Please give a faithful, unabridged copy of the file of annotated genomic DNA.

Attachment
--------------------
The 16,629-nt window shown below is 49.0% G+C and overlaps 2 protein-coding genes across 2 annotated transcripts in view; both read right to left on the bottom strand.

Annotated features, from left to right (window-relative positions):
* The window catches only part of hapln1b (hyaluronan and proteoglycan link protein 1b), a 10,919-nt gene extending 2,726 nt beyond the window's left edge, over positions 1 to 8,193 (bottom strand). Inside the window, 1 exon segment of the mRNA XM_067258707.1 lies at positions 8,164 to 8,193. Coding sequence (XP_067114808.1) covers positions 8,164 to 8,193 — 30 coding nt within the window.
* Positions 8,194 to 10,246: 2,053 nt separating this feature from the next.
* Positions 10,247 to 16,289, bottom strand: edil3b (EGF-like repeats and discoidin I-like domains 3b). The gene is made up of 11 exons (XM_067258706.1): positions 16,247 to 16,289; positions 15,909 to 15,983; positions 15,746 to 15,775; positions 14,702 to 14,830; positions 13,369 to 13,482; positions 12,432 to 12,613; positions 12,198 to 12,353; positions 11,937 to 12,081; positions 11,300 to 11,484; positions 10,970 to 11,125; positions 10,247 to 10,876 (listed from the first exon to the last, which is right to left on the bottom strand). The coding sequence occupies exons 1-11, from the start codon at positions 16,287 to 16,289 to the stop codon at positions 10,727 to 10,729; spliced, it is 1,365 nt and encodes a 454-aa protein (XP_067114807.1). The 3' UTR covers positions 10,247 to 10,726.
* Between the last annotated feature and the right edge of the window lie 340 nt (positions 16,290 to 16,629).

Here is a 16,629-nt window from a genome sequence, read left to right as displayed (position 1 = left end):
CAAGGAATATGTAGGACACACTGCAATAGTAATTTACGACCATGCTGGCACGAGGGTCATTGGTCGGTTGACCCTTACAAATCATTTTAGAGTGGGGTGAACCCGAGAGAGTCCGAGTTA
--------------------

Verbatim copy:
The 16,629-nt window shown below is 49.0% G+C and overlaps 2 protein-coding genes across 2 annotated transcripts in view; both read right to left on the bottom strand.

Annotated features, from left to right (window-relative positions):
* The window catches only part of hapln1b (hyaluronan and proteoglycan link protein 1b), a 10,919-nt gene extending 2,726 nt beyond the window's left edge, over positions 1 to 8,193 (bottom strand). Inside the window, 1 exon segment of the mRNA XM_067258707.1 lies at positions 8,164 to 8,193. Coding sequence (XP_067114808.1) covers positions 8,164 to 8,193 — 30 coding nt within the window.
* Positions 8,194 to 10,246: 2,053 nt separating this feature from the next.
* Positions 10,247 to 16,289, bottom strand: edil3b (EGF-like repeats and discoidin I-like domains 3b). The gene is made up of 11 exons (XM_067258706.1): positions 16,247 to 16,289; positions 15,909 to 15,983; positions 15,746 to 15,775; positions 14,702 to 14,830; positions 13,369 to 13,482; positions 12,432 to 12,613; positions 12,198 to 12,353; positions 11,937 to 12,081; positions 11,300 to 11,484; positions 10,970 to 11,125; positions 10,247 to 10,876 (listed from the first exon to the last, which is right to left on the bottom strand). The coding sequence occupies exons 1-11, from the start codon at positions 16,287 to 16,289 to the stop codon at positions 10,727 to 10,729; spliced, it is 1,365 nt and encodes a 454-aa protein (XP_067114807.1). The 3' UTR covers positions 10,247 to 10,726.
* Between the last annotated feature and the right edge of the window lie 340 nt (positions 16,290 to 16,629).

Here is a 16,629-nt window from a genome sequence, read left to right as displayed (position 1 = left end):
CAAGGAATATGTAGGACACACTGCAATAGTAATTTACGACCATGCTGGCACGAGGGTCATTGGTCGGTTGACCCTTACAAATCATTTTAGAGTGGGGTGAACCCGAGAGAGTCCGAGTTA